Article from Issue 209/2018

Graham Morrison looks at KIT Scenarist, Inboxer 1.0, Tungsten, rtl_433, Oil 0.3.0, Etcher 1.3.0, and more!

Screenwriter Studio

KIT Scenarist

While there are plenty of applications, and plenty of additions to Vim and Emacs, that help you write a novel, not many can help you write a screenplay for theater, video, television, or films. This may be due to screenplays being more specific, more niche, and perhaps a little lower down on the spectrum of dream careers for people who can follow one word with another. But they're also (theoretically) easier to write than a novel and offer another potential avenue for people wanting to find a path into professional writing. With the odds stacked against authors getting their work published, additional avenues are always worth pursuing.

KIT Scenarist is a Russian application written for screenwriters. It gets off to a great start by offering to run with a preference chosen from 12 different languages, and either a light or dark theme. You then get to choose which modules to enable by default, such as the research module for collecting your background information, the cards module to help you build a script from a series of ideas written on cards, the statistics module to help you charge per brilliant word, the script module itself with support for scenes and standard scriptwriter tools, and, finally, a starter template, such as the "Final Draft Screenplay" template. However, you can just as easily create your own templates or apply a template to an already worked-on script to change its layout and structure.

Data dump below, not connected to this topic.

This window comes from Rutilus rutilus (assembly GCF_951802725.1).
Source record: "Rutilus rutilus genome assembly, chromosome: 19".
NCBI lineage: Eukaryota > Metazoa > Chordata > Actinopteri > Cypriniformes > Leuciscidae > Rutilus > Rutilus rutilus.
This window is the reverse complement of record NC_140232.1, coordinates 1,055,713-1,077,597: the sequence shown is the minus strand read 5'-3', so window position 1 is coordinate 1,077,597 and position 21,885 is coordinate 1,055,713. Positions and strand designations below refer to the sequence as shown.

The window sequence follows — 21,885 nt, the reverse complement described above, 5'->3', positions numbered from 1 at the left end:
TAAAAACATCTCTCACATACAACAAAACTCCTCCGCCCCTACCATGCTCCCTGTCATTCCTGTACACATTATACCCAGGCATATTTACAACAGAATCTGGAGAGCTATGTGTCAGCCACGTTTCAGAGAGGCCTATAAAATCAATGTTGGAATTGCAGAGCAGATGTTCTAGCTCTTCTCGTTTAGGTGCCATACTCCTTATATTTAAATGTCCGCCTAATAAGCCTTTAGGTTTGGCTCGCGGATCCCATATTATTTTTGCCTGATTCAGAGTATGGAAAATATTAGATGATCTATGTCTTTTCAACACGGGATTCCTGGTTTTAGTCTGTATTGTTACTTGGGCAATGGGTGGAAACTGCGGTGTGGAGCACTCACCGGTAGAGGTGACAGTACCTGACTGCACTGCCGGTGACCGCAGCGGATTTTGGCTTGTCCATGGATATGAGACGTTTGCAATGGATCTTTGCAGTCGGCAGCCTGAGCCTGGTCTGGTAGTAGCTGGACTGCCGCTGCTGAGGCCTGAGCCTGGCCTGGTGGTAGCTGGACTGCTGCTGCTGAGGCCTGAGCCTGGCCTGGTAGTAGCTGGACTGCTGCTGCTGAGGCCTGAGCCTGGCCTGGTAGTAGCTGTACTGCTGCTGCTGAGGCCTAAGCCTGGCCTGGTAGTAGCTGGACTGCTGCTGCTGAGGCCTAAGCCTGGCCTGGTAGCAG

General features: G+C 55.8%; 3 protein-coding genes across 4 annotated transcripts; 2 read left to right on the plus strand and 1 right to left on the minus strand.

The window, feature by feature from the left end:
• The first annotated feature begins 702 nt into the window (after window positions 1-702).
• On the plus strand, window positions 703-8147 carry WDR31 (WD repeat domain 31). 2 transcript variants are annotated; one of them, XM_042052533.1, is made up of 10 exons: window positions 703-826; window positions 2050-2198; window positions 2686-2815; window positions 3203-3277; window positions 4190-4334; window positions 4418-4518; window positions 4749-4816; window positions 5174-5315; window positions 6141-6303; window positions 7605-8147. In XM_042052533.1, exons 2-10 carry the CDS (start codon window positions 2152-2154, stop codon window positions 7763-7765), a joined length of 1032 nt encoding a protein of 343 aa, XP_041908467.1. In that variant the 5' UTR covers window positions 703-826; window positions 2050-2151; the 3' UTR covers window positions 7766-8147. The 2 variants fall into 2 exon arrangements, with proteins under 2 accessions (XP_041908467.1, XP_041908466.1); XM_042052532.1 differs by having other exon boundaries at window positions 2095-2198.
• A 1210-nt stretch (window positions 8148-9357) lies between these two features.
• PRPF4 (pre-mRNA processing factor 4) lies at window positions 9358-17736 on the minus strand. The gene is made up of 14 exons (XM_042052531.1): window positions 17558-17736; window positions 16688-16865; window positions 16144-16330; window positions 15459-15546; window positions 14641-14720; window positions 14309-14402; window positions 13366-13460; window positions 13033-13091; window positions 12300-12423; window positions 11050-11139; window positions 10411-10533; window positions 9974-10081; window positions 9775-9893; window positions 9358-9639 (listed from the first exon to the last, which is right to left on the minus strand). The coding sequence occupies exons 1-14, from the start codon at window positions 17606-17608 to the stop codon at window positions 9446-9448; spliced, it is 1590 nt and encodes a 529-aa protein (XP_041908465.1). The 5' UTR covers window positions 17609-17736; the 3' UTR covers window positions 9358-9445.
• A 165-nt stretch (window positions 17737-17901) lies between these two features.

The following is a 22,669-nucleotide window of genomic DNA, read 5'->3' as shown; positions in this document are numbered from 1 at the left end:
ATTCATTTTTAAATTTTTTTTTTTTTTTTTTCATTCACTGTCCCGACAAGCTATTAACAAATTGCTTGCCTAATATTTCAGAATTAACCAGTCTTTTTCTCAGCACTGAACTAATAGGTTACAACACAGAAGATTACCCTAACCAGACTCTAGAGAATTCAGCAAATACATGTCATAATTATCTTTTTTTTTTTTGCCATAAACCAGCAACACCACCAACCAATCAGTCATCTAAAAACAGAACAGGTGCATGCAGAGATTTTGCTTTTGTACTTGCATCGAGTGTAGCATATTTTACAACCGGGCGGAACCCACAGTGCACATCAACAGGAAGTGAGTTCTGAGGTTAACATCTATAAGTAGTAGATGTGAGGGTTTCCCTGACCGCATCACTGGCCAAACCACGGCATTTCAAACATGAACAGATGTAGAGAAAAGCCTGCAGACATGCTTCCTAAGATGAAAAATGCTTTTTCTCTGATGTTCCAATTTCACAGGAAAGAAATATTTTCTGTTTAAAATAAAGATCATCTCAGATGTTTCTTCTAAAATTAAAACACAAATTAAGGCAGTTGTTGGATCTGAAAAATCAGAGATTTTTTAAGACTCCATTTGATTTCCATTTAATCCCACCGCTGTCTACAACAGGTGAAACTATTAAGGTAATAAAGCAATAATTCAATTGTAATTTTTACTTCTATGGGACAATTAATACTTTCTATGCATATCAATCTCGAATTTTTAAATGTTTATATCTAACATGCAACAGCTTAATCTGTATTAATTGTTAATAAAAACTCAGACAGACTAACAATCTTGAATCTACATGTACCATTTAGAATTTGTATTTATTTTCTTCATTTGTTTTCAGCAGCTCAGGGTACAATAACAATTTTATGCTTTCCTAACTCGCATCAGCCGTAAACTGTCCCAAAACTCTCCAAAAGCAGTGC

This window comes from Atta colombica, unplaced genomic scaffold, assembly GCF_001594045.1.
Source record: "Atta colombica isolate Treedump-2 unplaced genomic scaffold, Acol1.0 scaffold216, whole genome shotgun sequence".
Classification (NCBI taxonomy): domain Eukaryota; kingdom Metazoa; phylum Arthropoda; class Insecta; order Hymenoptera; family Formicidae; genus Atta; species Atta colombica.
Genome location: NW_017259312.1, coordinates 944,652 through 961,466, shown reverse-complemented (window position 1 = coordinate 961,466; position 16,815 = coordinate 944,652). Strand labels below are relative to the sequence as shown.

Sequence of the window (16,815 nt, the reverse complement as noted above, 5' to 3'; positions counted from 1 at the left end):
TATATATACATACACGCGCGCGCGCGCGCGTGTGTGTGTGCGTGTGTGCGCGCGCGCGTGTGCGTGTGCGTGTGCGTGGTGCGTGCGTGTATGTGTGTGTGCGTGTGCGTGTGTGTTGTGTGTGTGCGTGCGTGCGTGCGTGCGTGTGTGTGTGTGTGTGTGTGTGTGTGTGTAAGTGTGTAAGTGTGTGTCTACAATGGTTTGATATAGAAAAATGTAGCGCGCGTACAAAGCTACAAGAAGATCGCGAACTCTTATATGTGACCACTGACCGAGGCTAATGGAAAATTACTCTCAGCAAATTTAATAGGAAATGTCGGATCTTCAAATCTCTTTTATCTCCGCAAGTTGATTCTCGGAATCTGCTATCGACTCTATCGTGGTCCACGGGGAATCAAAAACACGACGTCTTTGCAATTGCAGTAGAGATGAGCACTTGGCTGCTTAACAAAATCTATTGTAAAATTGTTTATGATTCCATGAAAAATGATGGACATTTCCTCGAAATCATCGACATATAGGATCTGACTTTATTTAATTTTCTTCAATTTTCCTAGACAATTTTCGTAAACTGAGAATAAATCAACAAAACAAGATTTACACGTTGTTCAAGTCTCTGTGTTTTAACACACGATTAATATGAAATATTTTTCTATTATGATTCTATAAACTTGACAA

The application feels more like an IDE for scriptwriters than an augmented text editor. When you start a project, for example, you're guided through creating characters and adding background details for them, creating scenes, adding dialogue, and pulling the whole thing together into a script that can easily be exported as FDX, PDF, Fountain, and DOCX formats. For writers, simple things such as dynamic word count are seldom implemented, but Scenarist gets this right, as it does the automatic text formatting, which gets out of the way and lets you write your dialogue or your descriptions without having to worry about syntax. You can easily see the plot status, organize the threads of your story, and change things around without having to resort to a pair of scissors and randomly sequenced bits of paper.


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